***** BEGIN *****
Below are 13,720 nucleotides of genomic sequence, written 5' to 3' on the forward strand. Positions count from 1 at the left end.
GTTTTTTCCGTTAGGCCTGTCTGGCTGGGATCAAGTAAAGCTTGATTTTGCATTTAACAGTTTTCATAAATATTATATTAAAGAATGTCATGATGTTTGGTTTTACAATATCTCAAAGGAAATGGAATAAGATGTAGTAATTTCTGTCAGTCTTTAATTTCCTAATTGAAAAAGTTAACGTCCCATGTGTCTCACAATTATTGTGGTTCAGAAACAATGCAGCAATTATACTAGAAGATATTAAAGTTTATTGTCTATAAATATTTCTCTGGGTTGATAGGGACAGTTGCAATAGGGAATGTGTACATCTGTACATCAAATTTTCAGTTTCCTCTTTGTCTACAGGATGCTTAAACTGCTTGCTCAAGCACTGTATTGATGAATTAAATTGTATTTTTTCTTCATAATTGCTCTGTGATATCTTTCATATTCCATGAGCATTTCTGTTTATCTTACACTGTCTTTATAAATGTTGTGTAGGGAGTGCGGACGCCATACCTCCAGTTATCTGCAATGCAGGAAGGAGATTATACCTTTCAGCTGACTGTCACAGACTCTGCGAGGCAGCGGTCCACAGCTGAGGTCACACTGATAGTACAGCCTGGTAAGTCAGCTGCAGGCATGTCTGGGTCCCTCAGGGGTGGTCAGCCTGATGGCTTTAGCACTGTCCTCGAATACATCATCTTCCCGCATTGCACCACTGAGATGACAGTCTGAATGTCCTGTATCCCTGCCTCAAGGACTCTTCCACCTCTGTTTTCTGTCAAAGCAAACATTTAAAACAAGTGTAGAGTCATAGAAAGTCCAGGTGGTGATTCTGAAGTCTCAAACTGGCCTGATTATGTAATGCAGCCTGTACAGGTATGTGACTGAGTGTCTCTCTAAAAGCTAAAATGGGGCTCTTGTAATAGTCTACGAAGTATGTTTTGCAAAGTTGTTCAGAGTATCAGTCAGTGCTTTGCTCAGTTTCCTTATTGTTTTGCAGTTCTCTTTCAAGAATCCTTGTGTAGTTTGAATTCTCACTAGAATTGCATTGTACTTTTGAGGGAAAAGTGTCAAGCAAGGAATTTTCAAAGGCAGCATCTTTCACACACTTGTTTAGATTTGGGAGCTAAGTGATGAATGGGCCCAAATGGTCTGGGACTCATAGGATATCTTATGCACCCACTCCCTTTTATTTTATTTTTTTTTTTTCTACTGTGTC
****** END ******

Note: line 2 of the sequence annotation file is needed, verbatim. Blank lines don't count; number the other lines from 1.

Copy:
GTTTTTTCCGTTAGGCCTGTCTGGCTGGGATCAAGTAAAGCTTGATTTTGCATTTAACAGTTTTCATAAATATTATATTAAAGAATGTCATGATGTTTGGTTTTACAATATCTCAAAGGAAATGGAATAAGATGTAGTAATTTCTGTCAGTCTTTAATTTCCTAATTGAAAAAGTTAACGTCCCATGTGTCTCACAATTATTGTGGTTCAGAAACAATGCAGCAATTATACTAGAAGATATTAAAGTTTATTGTCTATAAATATTTCTCTGGGTTGATAGGGACAGTTGCAATAGGGAATGTGTACATCTGTACATCAAATTTTCAGTTTCCTCTTTGTCTACAGGATGCTTAAACTGCTTGCTCAAGCACTGTATTGATGAATTAAATTGTATTTTTTCTTCATAATTGCTCTGTGATATCTTTCATATTCCATGAGCATTTCTGTTTATCTTACACTGTCTTTATAAATGTTGTGTAGGGAGTGCGGACGCCATACCTCCAGTTATCTGCAATGCAGGAAGGAGATTATACCTTTCAGCTGACTGTCACAGACTCTGCGAGGCAGCGGTCCACAGCTGAGGTCACACTGATAGTACAGCCTGGTAAGTCAGCTGCAGGCATGTCTGGGTCCCTCAGGGGTGGTCAGCCTGATGGCTTTAGCACTGTCCTCGAATACATCATCTTCCCGCATTGCACCACTGAGATGACAGTCTGAATGTCCTGTATCCCTGCCTCAAGGACTCTTCCACCTCTGTTTTCTGTCAAAGCAAACATTTAAAACAAGTGTAGAGTCATAGAAAGTCCAGGTGGTGATTCTGAAGTCTCAAACTGGCCTGATTATGTAATGCAGCCTGTACAGGTATGTGACTGAGTGTCTCTCTAAAAGCTAAAATGGGGCTCTTGTAATAGTCTACGAAGTATGTTTTGCAAAGTTGTTCAGAGTATCAGTCAGTGCTTTGCTCAGTTTCCTTATTGTTTTGCAGTTCTCTTTCAAGAATCCTTGTGTAGTTTGAATTCTCACTAGAATTGCATTGTACTTTTGAGGGAAAAGTGTCAAGCAAGGAATTTTCAAAGGCAGCATCTTTCACACACTTGTTTAGATTTGGGAGCTAAGTGATGAATGGGCCCAAATGGTCTGGGACTCATAGGATATCTTATGCACCCACTCCCTTTTATTTTATTTTTTTTTTTTCTACTGTGTC